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Am I suffering from food or medicine intolerance?

Q: I had taken herbalife protein powder for muscle building and weight reduction. I ate this product for two months. After some time I noticed that my body was not tolerating any medicine. Even the homeopathic, ayurvedic or allopathic was not tolerated. Even the protein powder, glutamine, chawanprash, safi or simple medicine cause problems. After taking any medicine, I get blurred vision, body pains and vague feeling within couple of minutes. I start gaining weight my skin becomes dry. These symptoms remain for 24 hours. The next day I feel OK. I consulted some doctors regarding this. Ayurvedic doctors diagnose that I am suffering from medicine/food intolerance. But with regular food there is no problem. Though milk, peanuts, chicken and alcohol causes problems. It seems that my blood is not accepting any medicine. I am suffering from food/medicine intolerance. Please recommend something to cure my disease.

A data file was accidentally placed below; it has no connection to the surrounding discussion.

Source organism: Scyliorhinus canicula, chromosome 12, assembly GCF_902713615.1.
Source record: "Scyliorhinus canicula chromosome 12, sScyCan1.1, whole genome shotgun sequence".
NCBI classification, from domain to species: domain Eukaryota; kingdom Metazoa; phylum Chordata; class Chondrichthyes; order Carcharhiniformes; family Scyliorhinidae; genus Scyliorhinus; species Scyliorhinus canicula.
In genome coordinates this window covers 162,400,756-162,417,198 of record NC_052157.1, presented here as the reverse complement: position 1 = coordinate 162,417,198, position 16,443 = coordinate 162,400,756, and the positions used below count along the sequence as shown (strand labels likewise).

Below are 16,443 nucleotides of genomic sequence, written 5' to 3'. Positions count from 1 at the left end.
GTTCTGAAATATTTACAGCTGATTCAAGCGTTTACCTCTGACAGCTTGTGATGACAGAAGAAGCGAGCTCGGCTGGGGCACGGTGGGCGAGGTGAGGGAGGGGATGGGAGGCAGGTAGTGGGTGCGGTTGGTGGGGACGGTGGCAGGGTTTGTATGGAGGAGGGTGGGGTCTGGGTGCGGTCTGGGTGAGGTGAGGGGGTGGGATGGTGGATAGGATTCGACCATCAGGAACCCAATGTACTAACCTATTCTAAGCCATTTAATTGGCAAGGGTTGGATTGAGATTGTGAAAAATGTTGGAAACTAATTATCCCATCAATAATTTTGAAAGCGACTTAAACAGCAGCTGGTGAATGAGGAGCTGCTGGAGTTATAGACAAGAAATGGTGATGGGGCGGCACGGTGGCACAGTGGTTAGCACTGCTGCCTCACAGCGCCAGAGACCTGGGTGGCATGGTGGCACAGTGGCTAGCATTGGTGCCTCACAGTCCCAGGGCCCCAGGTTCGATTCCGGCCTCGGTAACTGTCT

A:Food intolerance is difficult to diagnose either by analysis of symptoms or by any routine tests of blood or with allergen injections into the skin. The best approach is to immediately stop taking all possible causes of symptoms, and this necessitates adopting a strict diet and discontinuing all herbs and medications. After the body has been cleaned for a few days, each food and then medicine can be reintroduced one at a time on a daily basis. If one agent is the cause of the problem, the symptoms will reappear. This may take several weeks to accomplish and many people are unwilling to use such an arduous regimen. A second approach is to use a non-sedating antihistamine drug routinely. A further approach is to simply give up taking any herbal preparation since these products contain multiple components whose toxic effects have not been adequately studied. Moreover, the benefits of some popular herbal mixtures are still inadequately investigated, and reliance on these may be hazardous since their eventual side effects may outweigh any possible benefit. Despite all these concerns that have just been discussed, some investigators claim that the Chinese remedy reishi, which is a mushroom, may be of value in some food allergies. At present, the evidence for this is inadequate to justify making any recommendations for its use.

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